Remember Swedish Anna and Carl? All you need to know is that they have a summerhouse on the west coast of Sweden. They are in it, and I am passing.
Today’s events, then, take place at a delightful wooden getaway near Halmstad, meaning “straw town”. Like most of southern Sweden, Carl tells me, it used to be Danish.
It is midsummer weekend, a big holiday up here, and people are drinking – heavily. And Carl is breathalysed by the police at an impromptu roadblock. It’s an inconvenience, but nothing for an upstanding Swede like him to worry about; not a thimbleful has passed his lips yet.
But he has forgotten his driving licence. Oh, tut tut, here we go. Anna is just preparing to bribe the officer with a slice of salmon torte, when we are released from the roadside; it seems that there are bigger, drunker fish to fry over this festive period.
Physics Or Chemistry
Celebrating our escape from the vice-like clutches of the law, a drop of champagne is on the programme. Inside the holiday cottage, an upended teaspoon is languishing in a bottle’s neck. ‘Keeps the bubbles in,’ says Anna. Does it? But a teaspoon handle can’t be the tightest of hermetic seals, surely.
This is the sort of thing one ought to be taught in school physics classes; information like this is simply vital for everyday survival in real life. And, in chemistry, perhaps we could learn how to make champagne, instead of yawning through all that bally Brownian Motion or whatever it was called. I mean to say, having mastered reading and writing by the age of four, I’m wondering if I learnt anything at school.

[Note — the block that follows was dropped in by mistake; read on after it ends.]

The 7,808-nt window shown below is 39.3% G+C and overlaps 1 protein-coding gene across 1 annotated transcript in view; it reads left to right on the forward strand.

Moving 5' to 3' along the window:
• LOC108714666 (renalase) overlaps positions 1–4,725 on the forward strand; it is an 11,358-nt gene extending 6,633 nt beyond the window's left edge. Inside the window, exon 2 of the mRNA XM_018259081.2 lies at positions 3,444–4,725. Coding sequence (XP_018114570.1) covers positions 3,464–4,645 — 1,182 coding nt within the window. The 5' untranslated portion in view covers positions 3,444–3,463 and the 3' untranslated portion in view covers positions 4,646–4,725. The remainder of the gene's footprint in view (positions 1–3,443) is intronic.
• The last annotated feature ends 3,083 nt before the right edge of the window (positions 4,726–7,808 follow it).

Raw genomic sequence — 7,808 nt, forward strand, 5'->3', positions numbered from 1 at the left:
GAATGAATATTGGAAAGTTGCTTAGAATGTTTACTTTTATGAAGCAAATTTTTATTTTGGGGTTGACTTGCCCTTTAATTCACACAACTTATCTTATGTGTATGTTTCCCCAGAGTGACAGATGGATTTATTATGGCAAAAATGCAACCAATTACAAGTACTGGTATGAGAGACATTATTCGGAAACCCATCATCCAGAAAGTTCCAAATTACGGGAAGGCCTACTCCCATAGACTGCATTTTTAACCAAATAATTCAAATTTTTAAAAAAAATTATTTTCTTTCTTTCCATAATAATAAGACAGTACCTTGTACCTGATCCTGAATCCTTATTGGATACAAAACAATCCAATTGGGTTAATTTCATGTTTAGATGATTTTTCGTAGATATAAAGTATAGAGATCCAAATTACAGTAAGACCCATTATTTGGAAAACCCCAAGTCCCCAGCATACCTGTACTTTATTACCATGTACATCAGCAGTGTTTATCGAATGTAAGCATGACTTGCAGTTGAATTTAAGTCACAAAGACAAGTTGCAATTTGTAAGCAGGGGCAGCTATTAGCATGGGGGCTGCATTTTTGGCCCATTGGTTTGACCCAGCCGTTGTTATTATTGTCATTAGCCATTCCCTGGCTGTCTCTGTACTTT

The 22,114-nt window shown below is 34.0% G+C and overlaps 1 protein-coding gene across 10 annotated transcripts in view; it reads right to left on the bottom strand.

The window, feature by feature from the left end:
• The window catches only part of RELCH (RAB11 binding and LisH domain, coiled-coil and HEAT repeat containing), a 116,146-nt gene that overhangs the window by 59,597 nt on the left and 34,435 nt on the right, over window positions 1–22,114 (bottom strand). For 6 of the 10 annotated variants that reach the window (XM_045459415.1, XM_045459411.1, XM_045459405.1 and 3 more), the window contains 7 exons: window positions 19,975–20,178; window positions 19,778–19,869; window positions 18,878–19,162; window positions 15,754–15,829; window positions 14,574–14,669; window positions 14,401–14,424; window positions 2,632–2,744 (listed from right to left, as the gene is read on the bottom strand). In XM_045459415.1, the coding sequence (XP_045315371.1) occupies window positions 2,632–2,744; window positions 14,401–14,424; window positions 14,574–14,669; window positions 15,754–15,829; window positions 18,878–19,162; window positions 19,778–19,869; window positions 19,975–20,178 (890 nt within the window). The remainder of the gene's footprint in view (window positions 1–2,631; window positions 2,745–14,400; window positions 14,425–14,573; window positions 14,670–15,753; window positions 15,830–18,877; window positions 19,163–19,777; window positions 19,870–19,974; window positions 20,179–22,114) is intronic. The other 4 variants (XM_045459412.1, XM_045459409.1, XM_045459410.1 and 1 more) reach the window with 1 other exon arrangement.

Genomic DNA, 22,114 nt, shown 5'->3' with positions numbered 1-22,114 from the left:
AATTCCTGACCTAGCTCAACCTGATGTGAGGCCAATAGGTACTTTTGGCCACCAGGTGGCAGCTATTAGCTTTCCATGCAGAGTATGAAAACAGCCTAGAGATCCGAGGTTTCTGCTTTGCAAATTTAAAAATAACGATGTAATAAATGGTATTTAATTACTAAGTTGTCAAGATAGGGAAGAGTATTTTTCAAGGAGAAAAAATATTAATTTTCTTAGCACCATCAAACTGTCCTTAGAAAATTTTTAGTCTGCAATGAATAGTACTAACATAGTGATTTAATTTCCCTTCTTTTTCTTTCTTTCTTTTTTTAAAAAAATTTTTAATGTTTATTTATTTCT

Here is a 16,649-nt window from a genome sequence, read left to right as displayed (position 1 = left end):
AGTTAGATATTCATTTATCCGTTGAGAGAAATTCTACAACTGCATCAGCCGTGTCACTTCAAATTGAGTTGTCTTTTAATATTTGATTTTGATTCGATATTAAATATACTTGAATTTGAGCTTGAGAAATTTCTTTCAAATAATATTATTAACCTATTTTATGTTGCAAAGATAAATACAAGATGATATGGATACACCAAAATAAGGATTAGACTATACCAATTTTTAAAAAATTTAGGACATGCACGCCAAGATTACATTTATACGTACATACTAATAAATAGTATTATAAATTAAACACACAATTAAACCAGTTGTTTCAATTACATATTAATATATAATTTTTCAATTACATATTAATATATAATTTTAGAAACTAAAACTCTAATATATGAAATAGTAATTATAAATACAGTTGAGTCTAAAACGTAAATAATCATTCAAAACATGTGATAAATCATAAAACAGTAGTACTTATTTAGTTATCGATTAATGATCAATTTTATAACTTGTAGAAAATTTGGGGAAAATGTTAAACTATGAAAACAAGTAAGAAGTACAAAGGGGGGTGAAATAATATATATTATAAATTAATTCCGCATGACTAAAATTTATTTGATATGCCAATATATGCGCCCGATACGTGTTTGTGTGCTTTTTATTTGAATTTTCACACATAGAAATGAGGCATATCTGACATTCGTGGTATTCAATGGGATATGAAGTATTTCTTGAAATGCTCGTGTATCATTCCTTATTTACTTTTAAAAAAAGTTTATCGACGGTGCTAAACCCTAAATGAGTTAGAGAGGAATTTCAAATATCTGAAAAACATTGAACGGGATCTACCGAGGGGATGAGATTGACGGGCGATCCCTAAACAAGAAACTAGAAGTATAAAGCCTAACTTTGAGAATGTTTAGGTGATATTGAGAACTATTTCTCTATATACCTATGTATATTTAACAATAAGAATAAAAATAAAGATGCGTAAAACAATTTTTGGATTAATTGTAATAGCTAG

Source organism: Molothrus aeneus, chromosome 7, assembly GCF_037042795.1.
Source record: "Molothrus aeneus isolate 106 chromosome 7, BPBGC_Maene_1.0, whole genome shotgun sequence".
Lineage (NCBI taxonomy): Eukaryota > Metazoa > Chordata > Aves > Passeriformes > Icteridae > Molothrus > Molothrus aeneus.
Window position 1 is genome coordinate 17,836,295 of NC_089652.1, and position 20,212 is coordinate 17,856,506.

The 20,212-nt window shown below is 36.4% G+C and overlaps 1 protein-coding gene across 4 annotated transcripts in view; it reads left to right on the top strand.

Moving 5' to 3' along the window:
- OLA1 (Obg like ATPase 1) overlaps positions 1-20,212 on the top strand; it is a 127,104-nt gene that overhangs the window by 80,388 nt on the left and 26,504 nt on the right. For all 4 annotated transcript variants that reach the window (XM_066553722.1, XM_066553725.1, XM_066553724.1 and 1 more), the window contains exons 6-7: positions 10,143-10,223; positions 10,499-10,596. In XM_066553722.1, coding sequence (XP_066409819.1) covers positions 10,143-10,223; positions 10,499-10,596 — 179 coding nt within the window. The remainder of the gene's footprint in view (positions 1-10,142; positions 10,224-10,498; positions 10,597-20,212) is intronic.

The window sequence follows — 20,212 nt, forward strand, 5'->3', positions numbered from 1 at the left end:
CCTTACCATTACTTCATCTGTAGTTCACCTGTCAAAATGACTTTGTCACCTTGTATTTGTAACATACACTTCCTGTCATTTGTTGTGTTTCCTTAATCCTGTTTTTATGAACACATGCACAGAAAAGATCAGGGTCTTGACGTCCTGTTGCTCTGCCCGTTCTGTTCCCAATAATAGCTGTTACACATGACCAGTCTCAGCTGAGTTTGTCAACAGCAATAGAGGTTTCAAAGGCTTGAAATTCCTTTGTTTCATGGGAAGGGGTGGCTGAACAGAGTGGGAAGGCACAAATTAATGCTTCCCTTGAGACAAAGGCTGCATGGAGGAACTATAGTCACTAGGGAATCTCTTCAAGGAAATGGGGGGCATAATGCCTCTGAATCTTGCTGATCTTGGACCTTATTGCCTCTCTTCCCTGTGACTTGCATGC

Biology is Better
Perhaps I learnt things and then promptly forgot them. Yes, that sounds more soothing, as though ten years wasn’t spent only playing trombones while Physical Education teachers wondered why I wasn’t playing rugger on frozen playing fields.
Now, if I were to oversee children’s tuition, the Davies curriculum wouldn’t centre so much on daft molecules you can’t even see, but on more weighty subjects like retaining a decent Champagne’s bubbles.
Carl lights the barbecue as the sun continues to shine. There is even Earl Grey in the cupboard…and a croquet set. Aha, now we’re talking. As the hoops are planted, I knowledgeably talk of rackets, or bats or whackers, or whatever the term is. Now: the rules.
It can’t be right to aim at another ball, and then thwack it out the way, can it? It certainly ameliorates the sport, but surely this defeats any sportsmanship and prowess. Not that prowess is featuring a great deal – we wouldn’t know a continuation stroke from a roqueted ball.
The game rapidly descends into a free-for-all, each of us spending time in the bushes. Carl exposes some very trendy underwear as a result, and Anna explains his choice of the “Bjorn” label.
‘Calvin Klein are no good. They go up his bum,’ she says. ‘Gives him a wedgie.’ Now, given that the rules are in dispute, and the lawn is uneven, we’ll overlook my failing to make the first hoop. I amicably call it a draw.
‘You can’t come to Halmstad without going swimming,’ Carl tells me. ‘It’s not that cold.’ Hmm, I think you’ll find it is, Carl; the wind is hardly slight, and kite-surfers are out. And we’re up north, if you hadn’t noticed. ‘You didn’t cramp yesterday, though, did you dear,’ chirps Anna, reiterating my trepidation. She experiments with the silhouette photo technique, taking a picture straight into the sun, as we head into the briny depths.
The sea is thirteen degrees. My heart doesn’t actually stop but, apart from diving off a pier in the Shetland Islands at a vulnerable age, this is the coldest and shortest swim I’ve ever had. When we get out,
Carl hops about awkwardly with a towel, keeping his willy hidden from public view. He could almost be English, you know. But isn’t the exercise rather academic? After water that cold, there won’t be a great deal to see..